In our study, which incorporated information about comorbidities via the ICED scoring system, we found that an increase in the severity of comorbidities was associated with a poor prognosis among patients with blunt trauma in the competing risk model. In addition, in the log-linear model investigating conditional independence of mortality and ICED scores given ISS, trauma patients with higher ICED scores accounted for mortality among patients with ISS<25, particularly among patients with ISS<16.

Traditionally, the TRISS system [31], which incorporates the ISS for evaluating the severity of anatomic injuries and RTS for evaluating physiologic responses and patient age as a measure of physiologic reserve, has been used to estimate the survival probabilities of trauma patients. Subsequently, Bergeron et al [32] developed the TRISSCOM model, which redefines the age category and adds comorbidities to the TRISS model. The TRISSCOM system includes comorbidity as a binary variable that includes only eight conditions. However, few studies have investigated the effects of comorbidity severity and individual physical activity on trauma outcomes. To the best of our knowledge, our study is the first one to clarify these impacts.

In addition to the paucity of general information about the impacts of comorbidities, no standard or uniform method existed for the evaluation or quantification of comorbidity severity in elderly traumatized patients. Recently, some studies investigated whether incorporating comorbidity and polypharmacy data would improve abilities to predict the mortality outcomes of elderly trauma patients [15, 16, 18, 33]. In addition, the TRAM, developed by Lynne et al [11], incorporates the number of comorbidities and thus yields a superior prediction performance, compared to the TRISS model. Still, although TRAM improved prediction accuracy, it failed to account for comorbidity severity. In the current study, therefore, we used ICED scores as a measure of comorbidity severity and physical impairments in our patient sample. As noted previously, a patient’s physiologic reserve and comorbidity-related responses, rather than age or the number of comorbidities, were found to associate with outcomes [34, 35]. Future studies are recommended to investigate predicting performance incorporating different comorbidity scoring systems, and to create new coding algorithms specific for trauma patients.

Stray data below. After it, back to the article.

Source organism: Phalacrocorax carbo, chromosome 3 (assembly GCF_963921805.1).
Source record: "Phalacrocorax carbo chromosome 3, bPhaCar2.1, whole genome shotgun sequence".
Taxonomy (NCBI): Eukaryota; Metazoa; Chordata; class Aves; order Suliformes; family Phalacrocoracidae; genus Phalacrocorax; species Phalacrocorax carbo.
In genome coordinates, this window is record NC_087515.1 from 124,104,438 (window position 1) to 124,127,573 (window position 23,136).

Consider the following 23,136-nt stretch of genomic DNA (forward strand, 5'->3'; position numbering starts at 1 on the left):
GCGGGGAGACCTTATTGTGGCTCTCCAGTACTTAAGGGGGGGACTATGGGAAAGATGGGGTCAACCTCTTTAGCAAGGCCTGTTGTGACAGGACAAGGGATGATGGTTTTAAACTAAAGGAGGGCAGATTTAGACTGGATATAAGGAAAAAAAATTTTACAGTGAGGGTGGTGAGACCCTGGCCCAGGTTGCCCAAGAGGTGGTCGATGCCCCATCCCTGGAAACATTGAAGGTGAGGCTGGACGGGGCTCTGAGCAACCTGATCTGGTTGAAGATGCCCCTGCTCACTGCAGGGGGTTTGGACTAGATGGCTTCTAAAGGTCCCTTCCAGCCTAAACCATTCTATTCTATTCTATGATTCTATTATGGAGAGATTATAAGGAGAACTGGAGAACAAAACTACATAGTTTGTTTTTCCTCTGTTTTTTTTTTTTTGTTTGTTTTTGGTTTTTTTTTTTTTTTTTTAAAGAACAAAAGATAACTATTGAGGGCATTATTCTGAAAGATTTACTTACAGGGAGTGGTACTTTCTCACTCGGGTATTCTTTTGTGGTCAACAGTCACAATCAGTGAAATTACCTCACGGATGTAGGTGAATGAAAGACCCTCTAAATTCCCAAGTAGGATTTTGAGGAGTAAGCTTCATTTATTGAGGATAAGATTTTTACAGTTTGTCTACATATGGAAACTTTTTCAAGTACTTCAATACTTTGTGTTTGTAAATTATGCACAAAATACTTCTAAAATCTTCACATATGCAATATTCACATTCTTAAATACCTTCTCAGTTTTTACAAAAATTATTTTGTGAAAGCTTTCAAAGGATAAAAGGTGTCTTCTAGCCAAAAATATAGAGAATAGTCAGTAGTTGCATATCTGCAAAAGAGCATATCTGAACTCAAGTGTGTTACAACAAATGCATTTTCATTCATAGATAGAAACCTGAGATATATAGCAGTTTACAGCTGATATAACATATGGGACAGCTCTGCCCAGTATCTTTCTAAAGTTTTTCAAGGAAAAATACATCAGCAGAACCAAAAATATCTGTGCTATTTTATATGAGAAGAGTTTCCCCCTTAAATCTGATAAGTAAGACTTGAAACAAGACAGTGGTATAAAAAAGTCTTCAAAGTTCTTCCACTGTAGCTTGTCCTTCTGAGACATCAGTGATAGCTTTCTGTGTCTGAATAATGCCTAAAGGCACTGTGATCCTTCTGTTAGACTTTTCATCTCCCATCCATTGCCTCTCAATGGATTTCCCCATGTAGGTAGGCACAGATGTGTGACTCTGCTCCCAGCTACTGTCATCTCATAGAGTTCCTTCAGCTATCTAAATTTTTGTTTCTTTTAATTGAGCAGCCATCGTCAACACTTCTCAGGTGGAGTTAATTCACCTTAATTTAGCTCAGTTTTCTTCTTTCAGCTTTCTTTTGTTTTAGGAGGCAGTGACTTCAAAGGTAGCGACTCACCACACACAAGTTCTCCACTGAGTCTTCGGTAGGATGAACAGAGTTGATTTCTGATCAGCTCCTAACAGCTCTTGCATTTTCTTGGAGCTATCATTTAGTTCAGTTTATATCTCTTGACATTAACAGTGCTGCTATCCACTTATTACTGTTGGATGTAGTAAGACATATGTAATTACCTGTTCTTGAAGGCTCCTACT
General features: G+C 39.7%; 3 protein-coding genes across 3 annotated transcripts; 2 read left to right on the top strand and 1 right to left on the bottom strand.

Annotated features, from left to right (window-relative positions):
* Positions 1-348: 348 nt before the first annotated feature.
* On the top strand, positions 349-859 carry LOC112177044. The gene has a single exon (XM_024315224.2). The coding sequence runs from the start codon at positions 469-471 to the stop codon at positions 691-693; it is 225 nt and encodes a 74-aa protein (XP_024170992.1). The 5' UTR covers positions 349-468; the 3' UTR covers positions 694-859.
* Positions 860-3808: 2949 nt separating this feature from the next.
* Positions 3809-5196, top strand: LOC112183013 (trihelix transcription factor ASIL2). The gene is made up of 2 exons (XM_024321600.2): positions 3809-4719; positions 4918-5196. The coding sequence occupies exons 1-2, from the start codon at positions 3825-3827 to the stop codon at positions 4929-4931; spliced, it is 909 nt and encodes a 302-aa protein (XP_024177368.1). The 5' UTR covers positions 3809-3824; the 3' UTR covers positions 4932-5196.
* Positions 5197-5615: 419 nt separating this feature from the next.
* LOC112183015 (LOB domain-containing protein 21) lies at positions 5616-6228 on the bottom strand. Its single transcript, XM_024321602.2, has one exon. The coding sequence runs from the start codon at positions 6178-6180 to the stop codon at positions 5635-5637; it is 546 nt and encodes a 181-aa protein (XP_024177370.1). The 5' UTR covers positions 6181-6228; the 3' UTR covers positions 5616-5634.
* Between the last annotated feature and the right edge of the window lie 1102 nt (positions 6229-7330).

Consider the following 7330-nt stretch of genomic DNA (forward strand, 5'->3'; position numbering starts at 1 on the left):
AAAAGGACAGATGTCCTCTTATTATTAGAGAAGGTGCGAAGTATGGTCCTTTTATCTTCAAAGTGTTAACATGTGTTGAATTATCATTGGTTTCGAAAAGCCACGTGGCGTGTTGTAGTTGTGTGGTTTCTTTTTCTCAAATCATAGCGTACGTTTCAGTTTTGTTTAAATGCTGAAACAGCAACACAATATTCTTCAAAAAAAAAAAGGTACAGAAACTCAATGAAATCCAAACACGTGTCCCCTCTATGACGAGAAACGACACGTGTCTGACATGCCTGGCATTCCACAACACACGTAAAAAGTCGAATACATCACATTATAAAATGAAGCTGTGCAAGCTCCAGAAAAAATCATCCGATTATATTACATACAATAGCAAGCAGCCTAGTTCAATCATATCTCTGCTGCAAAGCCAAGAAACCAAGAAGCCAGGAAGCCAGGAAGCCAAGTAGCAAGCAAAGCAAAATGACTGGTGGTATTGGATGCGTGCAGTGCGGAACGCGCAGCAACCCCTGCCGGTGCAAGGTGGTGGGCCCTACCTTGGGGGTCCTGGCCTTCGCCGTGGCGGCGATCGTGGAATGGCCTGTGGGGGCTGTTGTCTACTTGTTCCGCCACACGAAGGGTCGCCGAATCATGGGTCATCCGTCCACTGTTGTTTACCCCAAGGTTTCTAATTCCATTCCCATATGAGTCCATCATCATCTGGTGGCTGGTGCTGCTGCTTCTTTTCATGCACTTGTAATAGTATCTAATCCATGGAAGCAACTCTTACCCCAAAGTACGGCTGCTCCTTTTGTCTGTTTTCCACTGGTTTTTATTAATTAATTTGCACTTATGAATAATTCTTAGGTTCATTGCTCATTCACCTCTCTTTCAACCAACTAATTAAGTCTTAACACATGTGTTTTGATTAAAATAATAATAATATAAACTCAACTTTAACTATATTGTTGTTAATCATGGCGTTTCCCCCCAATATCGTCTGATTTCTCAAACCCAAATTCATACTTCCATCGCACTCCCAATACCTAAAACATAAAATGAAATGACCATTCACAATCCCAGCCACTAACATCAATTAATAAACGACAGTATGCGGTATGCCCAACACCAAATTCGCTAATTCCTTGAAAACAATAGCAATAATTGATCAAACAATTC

The commonly used TRISS system dichotomizes patient age at 55 years. However, this approach compromised the validity of outcome predictions in an aging population [36]. This is a significant concern because advances in medical and surgical care are expected to increase the average human lifespan. Accordingly, we are approaching a "geriatric era", wherein the field of traumatology will gradually transition to a geriatric science [3]. For example, in the Major Trauma Outcome Study (MTOS) of 1987, trauma patients older than 55 years accounted for only 15.5% of the sample [10], whereas in the current study, half of the trauma patients were older than 55 years, and one-third were older than 70 years. We note that this increase in the age of the trauma population also occurred in other studies, despite differences in the definitions of elderly patients [3741]. However, it seems impractical to define a clear age cut-off because differences in comorbidities will lead to differences in actual physiological changes and the ability to recover from major trauma, even among patients of the same age [42].

In the present study, the observed association of a higher ICED score with an older age is straightforward, as elderly patients tend to have more comorbidities and physical impairments. We also note that patients in the higher ICED group also had relatively higher ISSs; however, there was not statistically significant stratified by ISSs. In addition, ICU admission was not statistically significant between 2 groups. The possible reason might be our inclusion criteria. We included patients surviving more than 24 hours of admission. Patients with higher ICED and ISSs might suffer from unfavorable outcomes earlier.